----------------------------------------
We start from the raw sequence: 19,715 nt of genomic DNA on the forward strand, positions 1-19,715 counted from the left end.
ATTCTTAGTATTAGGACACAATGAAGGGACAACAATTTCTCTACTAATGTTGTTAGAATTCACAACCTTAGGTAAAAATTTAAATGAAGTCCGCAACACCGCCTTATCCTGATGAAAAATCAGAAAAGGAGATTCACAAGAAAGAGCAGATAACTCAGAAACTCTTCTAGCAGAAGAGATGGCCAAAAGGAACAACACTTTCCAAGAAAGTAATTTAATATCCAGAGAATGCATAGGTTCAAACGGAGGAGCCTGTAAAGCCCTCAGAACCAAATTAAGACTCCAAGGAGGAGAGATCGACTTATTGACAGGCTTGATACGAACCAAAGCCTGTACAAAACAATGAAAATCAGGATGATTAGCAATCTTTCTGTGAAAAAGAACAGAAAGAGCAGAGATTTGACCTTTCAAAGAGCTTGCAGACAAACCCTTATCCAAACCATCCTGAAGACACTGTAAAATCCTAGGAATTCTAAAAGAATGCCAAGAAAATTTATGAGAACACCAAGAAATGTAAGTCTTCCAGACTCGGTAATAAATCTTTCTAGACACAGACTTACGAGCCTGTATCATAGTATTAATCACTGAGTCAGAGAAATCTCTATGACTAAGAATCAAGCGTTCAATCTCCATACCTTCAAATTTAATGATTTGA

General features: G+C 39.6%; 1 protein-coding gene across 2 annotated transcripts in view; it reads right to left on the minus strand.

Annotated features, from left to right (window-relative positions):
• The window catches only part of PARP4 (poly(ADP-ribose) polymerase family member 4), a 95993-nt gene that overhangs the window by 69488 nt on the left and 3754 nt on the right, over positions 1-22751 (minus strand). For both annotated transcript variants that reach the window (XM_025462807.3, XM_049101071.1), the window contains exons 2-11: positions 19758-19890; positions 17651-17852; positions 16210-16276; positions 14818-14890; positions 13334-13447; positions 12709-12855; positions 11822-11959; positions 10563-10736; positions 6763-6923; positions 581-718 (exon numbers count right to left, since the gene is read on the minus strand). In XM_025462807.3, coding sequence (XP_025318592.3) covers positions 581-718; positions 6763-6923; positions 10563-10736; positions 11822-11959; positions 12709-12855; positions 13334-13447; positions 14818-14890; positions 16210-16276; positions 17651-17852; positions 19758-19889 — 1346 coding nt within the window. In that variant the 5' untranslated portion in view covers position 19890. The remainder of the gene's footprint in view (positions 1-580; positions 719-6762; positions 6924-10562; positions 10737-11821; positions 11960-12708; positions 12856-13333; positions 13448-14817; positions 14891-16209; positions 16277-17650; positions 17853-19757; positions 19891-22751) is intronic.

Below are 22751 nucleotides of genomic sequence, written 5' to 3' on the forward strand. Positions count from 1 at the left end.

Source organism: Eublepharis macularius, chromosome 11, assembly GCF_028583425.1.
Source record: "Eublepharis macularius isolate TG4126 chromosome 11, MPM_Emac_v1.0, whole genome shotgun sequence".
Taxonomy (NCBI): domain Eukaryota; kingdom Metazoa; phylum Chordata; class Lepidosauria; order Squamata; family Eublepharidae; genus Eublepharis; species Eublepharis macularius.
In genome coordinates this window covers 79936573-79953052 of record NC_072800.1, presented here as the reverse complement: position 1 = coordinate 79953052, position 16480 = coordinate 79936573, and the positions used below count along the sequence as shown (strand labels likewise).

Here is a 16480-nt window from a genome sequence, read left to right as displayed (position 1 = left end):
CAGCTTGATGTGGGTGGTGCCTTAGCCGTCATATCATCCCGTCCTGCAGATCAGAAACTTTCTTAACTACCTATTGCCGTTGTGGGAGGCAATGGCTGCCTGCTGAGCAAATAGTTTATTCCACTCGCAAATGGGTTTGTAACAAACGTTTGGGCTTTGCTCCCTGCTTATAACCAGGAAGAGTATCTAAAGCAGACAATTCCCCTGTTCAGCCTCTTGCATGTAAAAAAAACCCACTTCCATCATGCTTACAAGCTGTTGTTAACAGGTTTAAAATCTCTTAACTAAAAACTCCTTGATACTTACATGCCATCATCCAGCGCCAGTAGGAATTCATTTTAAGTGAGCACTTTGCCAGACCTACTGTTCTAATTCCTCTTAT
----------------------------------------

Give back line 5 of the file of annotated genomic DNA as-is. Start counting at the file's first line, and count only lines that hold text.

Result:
• The window catches only part of PARP4 (poly(ADP-ribose) polymerase family member 4), a 95993-nt gene that overhangs the window by 69488 nt on the left and 3754 nt on the right, over positions 1-22751 (minus strand). For both annotated transcript variants that reach the window (XM_025462807.3, XM_049101071.1), the window contains exons 2-11: positions 19758-19890; positions 17651-17852; positions 16210-16276; positions 14818-14890; positions 13334-13447; positions 12709-12855; positions 11822-11959; positions 10563-10736; positions 6763-6923; positions 581-718 (exon numbers count right to left, since the gene is read on the minus strand). In XM_025462807.3, coding sequence (XP_025318592.3) covers positions 581-718; positions 6763-6923; positions 10563-10736; positions 11822-11959; positions 12709-12855; positions 13334-13447; positions 14818-14890; positions 16210-16276; positions 17651-17852; positions 19758-19889 — 1346 coding nt within the window. In that variant the 5' untranslated portion in view covers position 19890. The remainder of the gene's footprint in view (positions 1-580; positions 719-6762; positions 6924-10562; positions 10737-11821; positions 11960-12708; positions 12856-13333; positions 13448-14817; positions 14891-16209; positions 16277-17650; positions 17853-19757; positions 19891-22751) is intronic.